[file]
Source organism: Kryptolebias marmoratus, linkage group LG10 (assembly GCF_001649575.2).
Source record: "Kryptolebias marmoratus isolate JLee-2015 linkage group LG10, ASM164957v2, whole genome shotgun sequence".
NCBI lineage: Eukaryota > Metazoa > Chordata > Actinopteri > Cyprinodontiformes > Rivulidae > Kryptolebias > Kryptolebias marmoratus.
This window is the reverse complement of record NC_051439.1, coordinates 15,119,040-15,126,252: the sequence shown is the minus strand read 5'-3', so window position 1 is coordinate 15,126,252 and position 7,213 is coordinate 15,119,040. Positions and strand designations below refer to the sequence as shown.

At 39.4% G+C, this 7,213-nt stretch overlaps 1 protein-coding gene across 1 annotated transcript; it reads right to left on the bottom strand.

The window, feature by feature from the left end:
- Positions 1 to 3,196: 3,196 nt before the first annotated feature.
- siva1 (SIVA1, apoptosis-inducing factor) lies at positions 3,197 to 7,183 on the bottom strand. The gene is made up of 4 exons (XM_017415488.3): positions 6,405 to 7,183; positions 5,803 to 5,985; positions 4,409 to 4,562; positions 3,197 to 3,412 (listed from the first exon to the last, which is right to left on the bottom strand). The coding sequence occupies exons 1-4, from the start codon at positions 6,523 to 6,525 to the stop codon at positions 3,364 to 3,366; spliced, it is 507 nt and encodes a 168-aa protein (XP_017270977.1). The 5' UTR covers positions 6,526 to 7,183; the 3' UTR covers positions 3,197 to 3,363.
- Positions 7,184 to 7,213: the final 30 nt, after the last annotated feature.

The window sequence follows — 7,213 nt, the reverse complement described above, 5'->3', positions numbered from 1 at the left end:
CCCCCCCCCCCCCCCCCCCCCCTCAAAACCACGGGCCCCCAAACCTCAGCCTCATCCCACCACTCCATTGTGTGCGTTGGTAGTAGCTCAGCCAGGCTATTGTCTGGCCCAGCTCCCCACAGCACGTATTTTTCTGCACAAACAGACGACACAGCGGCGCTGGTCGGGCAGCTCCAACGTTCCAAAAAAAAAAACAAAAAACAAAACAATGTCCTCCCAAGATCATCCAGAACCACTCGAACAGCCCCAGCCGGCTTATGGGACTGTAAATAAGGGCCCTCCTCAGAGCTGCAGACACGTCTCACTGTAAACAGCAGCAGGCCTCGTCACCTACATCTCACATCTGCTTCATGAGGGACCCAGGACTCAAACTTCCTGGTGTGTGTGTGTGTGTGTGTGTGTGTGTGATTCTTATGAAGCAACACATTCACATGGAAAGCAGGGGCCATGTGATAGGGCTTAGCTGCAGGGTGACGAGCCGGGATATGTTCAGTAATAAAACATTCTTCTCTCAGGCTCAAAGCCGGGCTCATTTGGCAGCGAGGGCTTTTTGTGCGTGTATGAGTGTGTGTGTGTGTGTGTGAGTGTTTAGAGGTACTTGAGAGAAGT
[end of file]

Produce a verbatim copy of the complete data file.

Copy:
Source organism: Kryptolebias marmoratus, linkage group LG10 (assembly GCF_001649575.2).
Source record: "Kryptolebias marmoratus isolate JLee-2015 linkage group LG10, ASM164957v2, whole genome shotgun sequence".
NCBI lineage: Eukaryota > Metazoa > Chordata > Actinopteri > Cyprinodontiformes > Rivulidae > Kryptolebias > Kryptolebias marmoratus.
This window is the reverse complement of record NC_051439.1, coordinates 15,119,040-15,126,252: the sequence shown is the minus strand read 5'-3', so window position 1 is coordinate 15,126,252 and position 7,213 is coordinate 15,119,040. Positions and strand designations below refer to the sequence as shown.

At 39.4% G+C, this 7,213-nt stretch overlaps 1 protein-coding gene across 1 annotated transcript; it reads right to left on the bottom strand.

The window, feature by feature from the left end:
- Positions 1 to 3,196: 3,196 nt before the first annotated feature.
- siva1 (SIVA1, apoptosis-inducing factor) lies at positions 3,197 to 7,183 on the bottom strand. The gene is made up of 4 exons (XM_017415488.3): positions 6,405 to 7,183; positions 5,803 to 5,985; positions 4,409 to 4,562; positions 3,197 to 3,412 (listed from the first exon to the last, which is right to left on the bottom strand). The coding sequence occupies exons 1-4, from the start codon at positions 6,523 to 6,525 to the stop codon at positions 3,364 to 3,366; spliced, it is 507 nt and encodes a 168-aa protein (XP_017270977.1). The 5' UTR covers positions 6,526 to 7,183; the 3' UTR covers positions 3,197 to 3,363.
- Positions 7,184 to 7,213: the final 30 nt, after the last annotated feature.

The window sequence follows — 7,213 nt, the reverse complement described above, 5'->3', positions numbered from 1 at the left end:
CCCCCCCCCCCCCCCCCCCCCCTCAAAACCACGGGCCCCCAAACCTCAGCCTCATCCCACCACTCCATTGTGTGCGTTGGTAGTAGCTCAGCCAGGCTATTGTCTGGCCCAGCTCCCCACAGCACGTATTTTTCTGCACAAACAGACGACACAGCGGCGCTGGTCGGGCAGCTCCAACGTTCCAAAAAAAAAAACAAAAAACAAAACAATGTCCTCCCAAGATCATCCAGAACCACTCGAACAGCCCCAGCCGGCTTATGGGACTGTAAATAAGGGCCCTCCTCAGAGCTGCAGACACGTCTCACTGTAAACAGCAGCAGGCCTCGTCACCTACATCTCACATCTGCTTCATGAGGGACCCAGGACTCAAACTTCCTGGTGTGTGTGTGTGTGTGTGTGTGTGTGTGATTCTTATGAAGCAACACATTCACATGGAAAGCAGGGGCCATGTGATAGGGCTTAGCTGCAGGGTGACGAGCCGGGATATGTTCAGTAATAAAACATTCTTCTCTCAGGCTCAAAGCCGGGCTCATTTGGCAGCGAGGGCTTTTTGTGCGTGTATGAGTGTGTGTGTGTGTGTGTGAGTGTTTAGAGGTACTTGAGAGAAGT